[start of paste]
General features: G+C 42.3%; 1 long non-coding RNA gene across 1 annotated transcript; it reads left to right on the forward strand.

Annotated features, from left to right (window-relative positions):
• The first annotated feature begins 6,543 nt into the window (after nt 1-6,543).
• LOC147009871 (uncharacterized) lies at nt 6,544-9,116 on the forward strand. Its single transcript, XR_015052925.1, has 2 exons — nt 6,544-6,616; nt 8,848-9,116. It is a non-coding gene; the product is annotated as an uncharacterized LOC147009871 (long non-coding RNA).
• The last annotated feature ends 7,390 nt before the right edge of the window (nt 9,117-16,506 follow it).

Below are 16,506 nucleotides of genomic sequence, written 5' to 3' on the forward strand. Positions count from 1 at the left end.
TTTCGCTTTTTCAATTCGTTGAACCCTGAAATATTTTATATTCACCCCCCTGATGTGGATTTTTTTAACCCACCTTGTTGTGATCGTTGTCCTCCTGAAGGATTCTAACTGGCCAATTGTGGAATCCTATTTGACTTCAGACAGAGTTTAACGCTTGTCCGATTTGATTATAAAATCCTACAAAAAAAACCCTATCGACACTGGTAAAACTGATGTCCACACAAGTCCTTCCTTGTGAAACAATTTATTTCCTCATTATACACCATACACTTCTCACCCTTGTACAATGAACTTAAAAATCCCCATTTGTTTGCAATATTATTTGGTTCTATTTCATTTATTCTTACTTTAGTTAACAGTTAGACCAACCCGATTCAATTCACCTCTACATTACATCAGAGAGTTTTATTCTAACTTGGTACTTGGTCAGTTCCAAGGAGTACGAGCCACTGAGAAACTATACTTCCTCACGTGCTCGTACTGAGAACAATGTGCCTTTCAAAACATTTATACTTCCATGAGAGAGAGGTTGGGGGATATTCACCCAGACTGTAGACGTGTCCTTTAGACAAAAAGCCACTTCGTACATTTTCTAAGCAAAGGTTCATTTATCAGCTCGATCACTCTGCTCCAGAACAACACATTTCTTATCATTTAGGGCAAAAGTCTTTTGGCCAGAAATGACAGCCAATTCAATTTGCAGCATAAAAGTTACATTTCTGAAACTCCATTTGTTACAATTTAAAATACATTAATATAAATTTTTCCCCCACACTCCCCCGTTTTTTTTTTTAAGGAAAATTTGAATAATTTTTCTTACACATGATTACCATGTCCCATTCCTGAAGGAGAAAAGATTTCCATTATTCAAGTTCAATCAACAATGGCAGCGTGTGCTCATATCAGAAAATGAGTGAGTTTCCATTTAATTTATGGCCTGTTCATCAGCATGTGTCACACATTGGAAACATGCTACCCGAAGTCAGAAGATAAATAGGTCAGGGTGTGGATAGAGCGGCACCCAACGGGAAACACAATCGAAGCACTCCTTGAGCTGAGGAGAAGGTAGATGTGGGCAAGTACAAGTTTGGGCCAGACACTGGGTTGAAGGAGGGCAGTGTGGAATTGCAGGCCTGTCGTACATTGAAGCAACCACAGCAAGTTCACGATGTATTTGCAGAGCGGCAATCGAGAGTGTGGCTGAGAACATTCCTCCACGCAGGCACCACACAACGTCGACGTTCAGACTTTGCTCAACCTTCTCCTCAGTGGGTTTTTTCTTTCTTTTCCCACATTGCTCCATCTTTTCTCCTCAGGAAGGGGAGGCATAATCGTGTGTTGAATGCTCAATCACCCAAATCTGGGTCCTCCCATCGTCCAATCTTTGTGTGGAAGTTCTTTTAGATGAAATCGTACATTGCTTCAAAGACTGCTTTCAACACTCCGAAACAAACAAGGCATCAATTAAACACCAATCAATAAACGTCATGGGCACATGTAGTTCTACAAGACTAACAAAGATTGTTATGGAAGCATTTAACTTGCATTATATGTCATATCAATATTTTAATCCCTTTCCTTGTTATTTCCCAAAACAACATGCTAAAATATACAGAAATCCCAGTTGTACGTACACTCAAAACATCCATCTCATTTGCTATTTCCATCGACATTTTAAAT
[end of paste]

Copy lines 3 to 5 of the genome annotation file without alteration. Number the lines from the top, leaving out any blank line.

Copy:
• The first annotated feature begins 6,543 nt into the window (after nt 1-6,543).
• LOC147009871 (uncharacterized) lies at nt 6,544-9,116 on the forward strand. Its single transcript, XR_015052925.1, has 2 exons — nt 6,544-6,616; nt 8,848-9,116. It is a non-coding gene; the product is annotated as an uncharacterized LOC147009871 (long non-coding RNA).
• The last annotated feature ends 7,390 nt before the right edge of the window (nt 9,117-16,506 follow it).